Microbes Release ‘Forever Chemicals’ from Recycled-Waste Fertilizer

Microbes from sewage sludge used as recycled fertilizer likely enable toxic “forever chemicals” known as PFAS to leach into the environment, according to new research led by Christopher Sales, PhD, associate professor of civil, architectural and environmental engineering and doctoral student Asa Lewis. Their study, published in Environmental Science Processes & Impacts, showed how PFAS can spread from fertilizer made with microbial decomposition of biosolids.

recycled waste fertilizer in warehouse

“This work provides evidence that microbial weathering processes can impact PFAS partitioning and increase leaching potential in biosolids,” said Sales. The researchers found biosolids with more microbial activity had higher PFAS partitioning, indicating the microbes’ breakdown of organic compounds helps PFAS spread as water passes through. Over three months, especially in the first 10 days, microbial degradation of proteins and lipids increased PFAS leaching potential from the treated sewage sludge.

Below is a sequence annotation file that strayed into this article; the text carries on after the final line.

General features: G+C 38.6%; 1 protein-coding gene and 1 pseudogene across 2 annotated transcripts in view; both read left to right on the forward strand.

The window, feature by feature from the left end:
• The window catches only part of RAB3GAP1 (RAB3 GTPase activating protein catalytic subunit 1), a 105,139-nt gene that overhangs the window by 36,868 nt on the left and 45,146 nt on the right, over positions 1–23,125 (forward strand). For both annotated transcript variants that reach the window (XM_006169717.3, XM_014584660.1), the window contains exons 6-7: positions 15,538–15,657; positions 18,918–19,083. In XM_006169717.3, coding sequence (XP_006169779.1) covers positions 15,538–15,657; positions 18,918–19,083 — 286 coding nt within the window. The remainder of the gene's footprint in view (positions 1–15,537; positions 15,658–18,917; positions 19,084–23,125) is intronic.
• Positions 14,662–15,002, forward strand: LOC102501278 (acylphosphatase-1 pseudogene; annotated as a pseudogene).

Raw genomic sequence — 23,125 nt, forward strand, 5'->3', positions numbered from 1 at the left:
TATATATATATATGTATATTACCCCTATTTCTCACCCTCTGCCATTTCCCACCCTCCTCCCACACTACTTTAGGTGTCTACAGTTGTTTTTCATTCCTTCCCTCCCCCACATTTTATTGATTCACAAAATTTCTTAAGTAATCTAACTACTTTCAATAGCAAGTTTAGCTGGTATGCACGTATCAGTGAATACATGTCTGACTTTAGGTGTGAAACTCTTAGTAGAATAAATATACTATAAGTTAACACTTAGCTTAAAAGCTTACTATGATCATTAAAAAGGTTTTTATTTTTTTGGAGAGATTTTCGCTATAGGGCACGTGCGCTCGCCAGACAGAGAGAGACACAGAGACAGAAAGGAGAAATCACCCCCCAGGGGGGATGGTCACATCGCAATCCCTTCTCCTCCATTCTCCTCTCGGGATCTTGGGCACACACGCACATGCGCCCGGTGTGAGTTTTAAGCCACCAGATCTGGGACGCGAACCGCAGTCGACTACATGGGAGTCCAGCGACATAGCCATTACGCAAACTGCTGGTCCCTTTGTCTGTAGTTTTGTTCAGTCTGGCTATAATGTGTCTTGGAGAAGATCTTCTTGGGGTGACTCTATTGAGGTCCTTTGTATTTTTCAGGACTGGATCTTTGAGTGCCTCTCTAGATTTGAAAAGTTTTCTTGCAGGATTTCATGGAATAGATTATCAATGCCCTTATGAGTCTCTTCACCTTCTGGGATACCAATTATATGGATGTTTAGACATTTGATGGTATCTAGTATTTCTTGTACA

The results suggest microbes facilitate PFAS release into soil, crops and groundwater when biosolid fertilizers are applied to farmland. About half of U.S. sewage waste is processed into biosolids then fertilizer. The findings highlight the need to understand PFAS’ environmental pathway to properly regulate contamination levels. The researchers say more advanced wastewater treatment is needed to reduce PFAS impacts.